Warning: This is a development version. The latest stable version is Version 4.0.1.

Packet Loss Protection

Under the hood Rely uses a sliding window RLNC (Random Linear Network Code) algorithm to protect against any packet loss. A sliding window code is similar to traditional FEC/ECC block codes but provides more flexibility and better packet loss correction capabilities.

In the following we will give a high-level description of the difference between traditional block codes and a sliding window code.

Traditional Block Codes

Most ECC/FEC codes today are what we call block codes. This means that they operate over a block containing a fixed amount of data. Within the block the data is divided into k source symbols. From the block of source symbols we may now generate r repair symbols that can be used to reconstruct the original data if any of the source symbols are lost during transmission.

In total we generate n = r + k symbols.

Different ECC algorithms provide different decoding characteristics, however in general we can say the following:

  1. If we receive k or more source or repair symbols out of the n generated from a given block we will be able to decode successfully.
  2. Source and repair symbols from one block cannot be used in the decoding of a different block.

Bullet number 2 is the key difference between a block code and a sliding window code. Let’s take a look at how a block code would encode an incoming stream of source symbols.

../_images/block_code.svg

The above figure shows a block encoder where k = 6 and r = 2. As can be seen each six source symbols are grouped in a block. From each block we generate two repair symbols, covering the past 6 source symbols. As new symbols arrive these are grouped in the next block and so forth. As long as no more than two symbols are lost from a block we may decode.

Traditional Sliding Window Codes

A sliding window code does not operate over a fixed amount of data. Instead data “slides” though it and encoding/decoding is performed over the data currently in the coding window. Similar to the parameter k for the block code we can define w as the coding window size. Where w is the number of source symbols included in each repair symbol. For the sliding window code we also define r as the number of repair symbols generated.

To really see the difference let’s see how the sliding window code would encode an incoming stream of source symbols:

../_images/sliding_window_code.svg

As seen above the repair symbols now overlap rather than, as with the block code, being isolated to a specific block.

Note

In Rely overlaps are not fixed but rather based on the timeout and max_stream_size parameters. I.e. the coding window will include source symbols that have not yet expired. See Rely Sliding Window Codes below.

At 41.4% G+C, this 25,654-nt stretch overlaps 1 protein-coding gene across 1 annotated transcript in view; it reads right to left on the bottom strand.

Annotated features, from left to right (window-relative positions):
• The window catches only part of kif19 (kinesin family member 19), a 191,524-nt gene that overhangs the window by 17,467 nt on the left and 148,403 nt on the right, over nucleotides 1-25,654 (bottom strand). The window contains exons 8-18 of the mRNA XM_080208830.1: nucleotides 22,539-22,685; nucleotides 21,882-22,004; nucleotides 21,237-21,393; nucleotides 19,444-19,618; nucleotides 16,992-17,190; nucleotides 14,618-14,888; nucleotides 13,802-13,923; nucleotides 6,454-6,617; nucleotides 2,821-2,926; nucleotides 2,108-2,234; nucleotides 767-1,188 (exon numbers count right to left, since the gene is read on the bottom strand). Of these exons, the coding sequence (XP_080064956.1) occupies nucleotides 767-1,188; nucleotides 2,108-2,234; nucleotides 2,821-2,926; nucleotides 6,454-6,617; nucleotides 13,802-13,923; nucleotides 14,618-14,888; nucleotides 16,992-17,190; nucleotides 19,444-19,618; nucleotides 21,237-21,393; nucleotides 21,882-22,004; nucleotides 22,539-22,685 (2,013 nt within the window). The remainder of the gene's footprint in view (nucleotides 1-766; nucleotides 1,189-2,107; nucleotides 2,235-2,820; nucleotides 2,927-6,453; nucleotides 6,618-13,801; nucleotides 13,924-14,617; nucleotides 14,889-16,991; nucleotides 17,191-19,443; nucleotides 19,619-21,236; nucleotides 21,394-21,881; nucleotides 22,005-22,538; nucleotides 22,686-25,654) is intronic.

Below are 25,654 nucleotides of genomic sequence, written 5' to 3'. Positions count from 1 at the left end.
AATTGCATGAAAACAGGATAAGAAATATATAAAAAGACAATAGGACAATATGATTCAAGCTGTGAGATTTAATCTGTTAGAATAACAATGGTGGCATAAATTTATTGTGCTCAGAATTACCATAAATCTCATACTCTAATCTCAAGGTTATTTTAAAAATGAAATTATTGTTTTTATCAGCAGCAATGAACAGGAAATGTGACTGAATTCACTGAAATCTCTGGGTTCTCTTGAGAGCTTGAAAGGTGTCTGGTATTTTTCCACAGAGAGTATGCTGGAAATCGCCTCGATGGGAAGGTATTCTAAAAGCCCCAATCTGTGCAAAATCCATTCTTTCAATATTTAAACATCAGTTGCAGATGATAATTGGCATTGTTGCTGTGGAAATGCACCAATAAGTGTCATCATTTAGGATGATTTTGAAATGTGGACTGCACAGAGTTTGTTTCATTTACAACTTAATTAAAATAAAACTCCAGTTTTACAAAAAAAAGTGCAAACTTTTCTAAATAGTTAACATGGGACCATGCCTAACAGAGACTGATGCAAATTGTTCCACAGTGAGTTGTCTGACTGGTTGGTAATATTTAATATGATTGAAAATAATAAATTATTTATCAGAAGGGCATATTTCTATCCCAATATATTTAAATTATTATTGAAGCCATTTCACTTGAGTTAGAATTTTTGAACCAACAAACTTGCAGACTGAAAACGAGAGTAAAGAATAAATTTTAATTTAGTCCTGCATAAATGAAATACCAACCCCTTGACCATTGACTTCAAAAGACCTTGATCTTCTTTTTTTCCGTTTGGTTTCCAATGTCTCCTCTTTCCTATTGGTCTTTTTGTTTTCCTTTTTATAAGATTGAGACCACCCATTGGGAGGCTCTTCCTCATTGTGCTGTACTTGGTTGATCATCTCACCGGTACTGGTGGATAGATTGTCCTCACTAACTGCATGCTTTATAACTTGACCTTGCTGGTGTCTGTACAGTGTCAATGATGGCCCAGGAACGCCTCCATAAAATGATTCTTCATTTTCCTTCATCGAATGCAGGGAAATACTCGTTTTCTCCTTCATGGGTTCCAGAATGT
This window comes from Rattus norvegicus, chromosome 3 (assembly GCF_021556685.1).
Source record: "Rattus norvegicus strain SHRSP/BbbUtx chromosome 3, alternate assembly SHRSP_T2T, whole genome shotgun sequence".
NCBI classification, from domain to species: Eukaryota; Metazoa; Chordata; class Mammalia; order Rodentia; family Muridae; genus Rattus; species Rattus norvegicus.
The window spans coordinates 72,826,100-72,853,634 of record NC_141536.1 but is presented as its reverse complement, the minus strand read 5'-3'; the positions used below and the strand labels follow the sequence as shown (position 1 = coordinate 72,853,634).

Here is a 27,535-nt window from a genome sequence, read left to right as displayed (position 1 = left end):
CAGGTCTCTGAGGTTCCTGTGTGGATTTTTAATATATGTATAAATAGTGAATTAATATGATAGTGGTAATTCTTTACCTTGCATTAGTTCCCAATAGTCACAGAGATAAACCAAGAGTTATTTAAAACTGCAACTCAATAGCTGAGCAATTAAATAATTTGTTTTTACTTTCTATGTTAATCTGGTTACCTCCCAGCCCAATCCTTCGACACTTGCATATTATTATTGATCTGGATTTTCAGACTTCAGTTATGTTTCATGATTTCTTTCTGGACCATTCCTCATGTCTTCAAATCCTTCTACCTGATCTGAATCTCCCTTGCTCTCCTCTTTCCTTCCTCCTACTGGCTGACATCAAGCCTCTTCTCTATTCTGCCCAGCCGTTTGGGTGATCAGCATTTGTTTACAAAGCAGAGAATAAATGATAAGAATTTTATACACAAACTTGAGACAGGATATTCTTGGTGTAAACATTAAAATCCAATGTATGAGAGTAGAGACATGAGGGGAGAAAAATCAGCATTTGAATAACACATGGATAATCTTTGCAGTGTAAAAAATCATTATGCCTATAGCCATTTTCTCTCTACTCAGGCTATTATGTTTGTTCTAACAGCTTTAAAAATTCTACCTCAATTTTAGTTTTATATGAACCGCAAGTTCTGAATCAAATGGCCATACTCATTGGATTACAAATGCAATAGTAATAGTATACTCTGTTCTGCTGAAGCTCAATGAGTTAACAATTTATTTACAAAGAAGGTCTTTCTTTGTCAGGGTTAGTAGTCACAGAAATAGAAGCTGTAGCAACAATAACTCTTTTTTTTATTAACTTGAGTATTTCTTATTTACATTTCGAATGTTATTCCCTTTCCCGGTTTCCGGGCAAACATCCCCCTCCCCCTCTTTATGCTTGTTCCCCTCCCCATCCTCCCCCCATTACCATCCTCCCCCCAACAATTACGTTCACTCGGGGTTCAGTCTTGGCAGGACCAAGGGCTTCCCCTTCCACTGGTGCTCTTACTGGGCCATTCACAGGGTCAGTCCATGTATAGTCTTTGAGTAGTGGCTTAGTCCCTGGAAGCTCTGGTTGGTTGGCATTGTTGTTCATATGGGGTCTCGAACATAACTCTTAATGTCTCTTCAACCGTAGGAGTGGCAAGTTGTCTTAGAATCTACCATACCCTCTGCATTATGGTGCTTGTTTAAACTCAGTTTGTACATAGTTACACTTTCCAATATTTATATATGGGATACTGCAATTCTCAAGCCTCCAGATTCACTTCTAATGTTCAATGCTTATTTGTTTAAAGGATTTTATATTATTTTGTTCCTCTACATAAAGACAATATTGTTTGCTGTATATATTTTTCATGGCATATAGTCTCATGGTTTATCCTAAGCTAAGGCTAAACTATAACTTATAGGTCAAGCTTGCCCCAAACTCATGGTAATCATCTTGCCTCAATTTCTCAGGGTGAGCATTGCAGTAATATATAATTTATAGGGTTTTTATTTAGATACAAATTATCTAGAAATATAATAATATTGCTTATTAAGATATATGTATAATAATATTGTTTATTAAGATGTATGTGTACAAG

Rely Sliding Window Codes

In Rely the window size w is not fixed but rather determined by two configuration parameters used in rely::encoder::configure() or rely::decoder::configure():

  1. The timeout which determines for how long we include a specific source symbol in new repair packets or attempt to decode a specific source symbol at the decoder.
  2. The max_stream_size parameter which specifies the maximum number of symbols that can be stored by either the encoder or decoder. Both the encoder and decoder will drop symbols from the encoding or decoding respectively if this limit is reached.

The coding window of Rely will therefore include symbols for as long as they remain valid. The repair pattern will therefore be more dynamic as shown in the figure below.

../_images/rely_sliding_window_code.svg

In the Figure we see that for repair packet r4 all symbols prior to s7 have now expired and are no longer include in the encoding.

Comparison

Depending on the loss pattern observed, the block and sliding window code may perform very similarly. However, as shown in the figure below in certain cases the sliding window code can repair losses not recoverable with a corresponding block code.

../_images/compare_block_slide.svg

In the above figure three losses occur. Since the block code only generates two repair symbols per block we cannot recover from this situation. However, for the sliding window code the three lost symbols are included in three repair symbols and can therefore successfully be recovered.

In general the sliding window code provides stronger loss recovery properties when compared to a block code.

One weakness of the basic sliding window code is that if decoding fails it may take longer to recover compared to a traditional block code. The reason for this is that repair symbols overlap and are not isolated as is the case for block codes. For block codes failure to decode block i does not affect block i+1.

Rely takes a different approach, rather than specifying a fixed block or window size Rely uses the timeout to determine wether a repair symbol should overlap with previous repair symbols. This means that depending on the input traffic Rely can code of isolated “blocks” or allow the coding window to overlap previously sent repair symbols.

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